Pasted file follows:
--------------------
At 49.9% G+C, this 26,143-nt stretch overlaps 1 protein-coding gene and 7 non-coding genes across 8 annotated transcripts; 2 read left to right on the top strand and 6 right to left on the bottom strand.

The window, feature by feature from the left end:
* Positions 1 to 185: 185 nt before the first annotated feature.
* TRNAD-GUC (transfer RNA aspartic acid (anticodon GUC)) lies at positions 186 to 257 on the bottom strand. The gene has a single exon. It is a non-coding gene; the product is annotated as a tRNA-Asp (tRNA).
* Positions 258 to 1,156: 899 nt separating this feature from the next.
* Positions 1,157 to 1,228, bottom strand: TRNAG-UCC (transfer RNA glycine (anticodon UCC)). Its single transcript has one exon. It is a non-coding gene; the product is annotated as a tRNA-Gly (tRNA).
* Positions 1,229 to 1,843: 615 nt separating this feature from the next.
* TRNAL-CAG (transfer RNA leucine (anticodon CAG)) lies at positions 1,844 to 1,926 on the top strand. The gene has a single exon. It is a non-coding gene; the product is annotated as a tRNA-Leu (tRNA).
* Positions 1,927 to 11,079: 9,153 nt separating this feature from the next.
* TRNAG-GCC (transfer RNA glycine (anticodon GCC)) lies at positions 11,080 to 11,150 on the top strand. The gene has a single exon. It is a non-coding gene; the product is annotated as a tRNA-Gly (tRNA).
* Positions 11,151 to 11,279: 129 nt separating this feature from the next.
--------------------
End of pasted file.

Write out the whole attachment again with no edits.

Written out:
At 49.9% G+C, this 26,143-nt stretch overlaps 1 protein-coding gene and 7 non-coding genes across 8 annotated transcripts; 2 read left to right on the top strand and 6 right to left on the bottom strand.

The window, feature by feature from the left end:
* Positions 1 to 185: 185 nt before the first annotated feature.
* TRNAD-GUC (transfer RNA aspartic acid (anticodon GUC)) lies at positions 186 to 257 on the bottom strand. The gene has a single exon. It is a non-coding gene; the product is annotated as a tRNA-Asp (tRNA).
* Positions 258 to 1,156: 899 nt separating this feature from the next.
* Positions 1,157 to 1,228, bottom strand: TRNAG-UCC (transfer RNA glycine (anticodon UCC)). Its single transcript has one exon. It is a non-coding gene; the product is annotated as a tRNA-Gly (tRNA).
* Positions 1,229 to 1,843: 615 nt separating this feature from the next.
* TRNAL-CAG (transfer RNA leucine (anticodon CAG)) lies at positions 1,844 to 1,926 on the top strand. The gene has a single exon. It is a non-coding gene; the product is annotated as a tRNA-Leu (tRNA).
* Positions 1,927 to 11,079: 9,153 nt separating this feature from the next.
* TRNAG-GCC (transfer RNA glycine (anticodon GCC)) lies at positions 11,080 to 11,150 on the top strand. The gene has a single exon. It is a non-coding gene; the product is annotated as a tRNA-Gly (tRNA).
* Positions 11,151 to 11,279: 129 nt separating this feature from the next.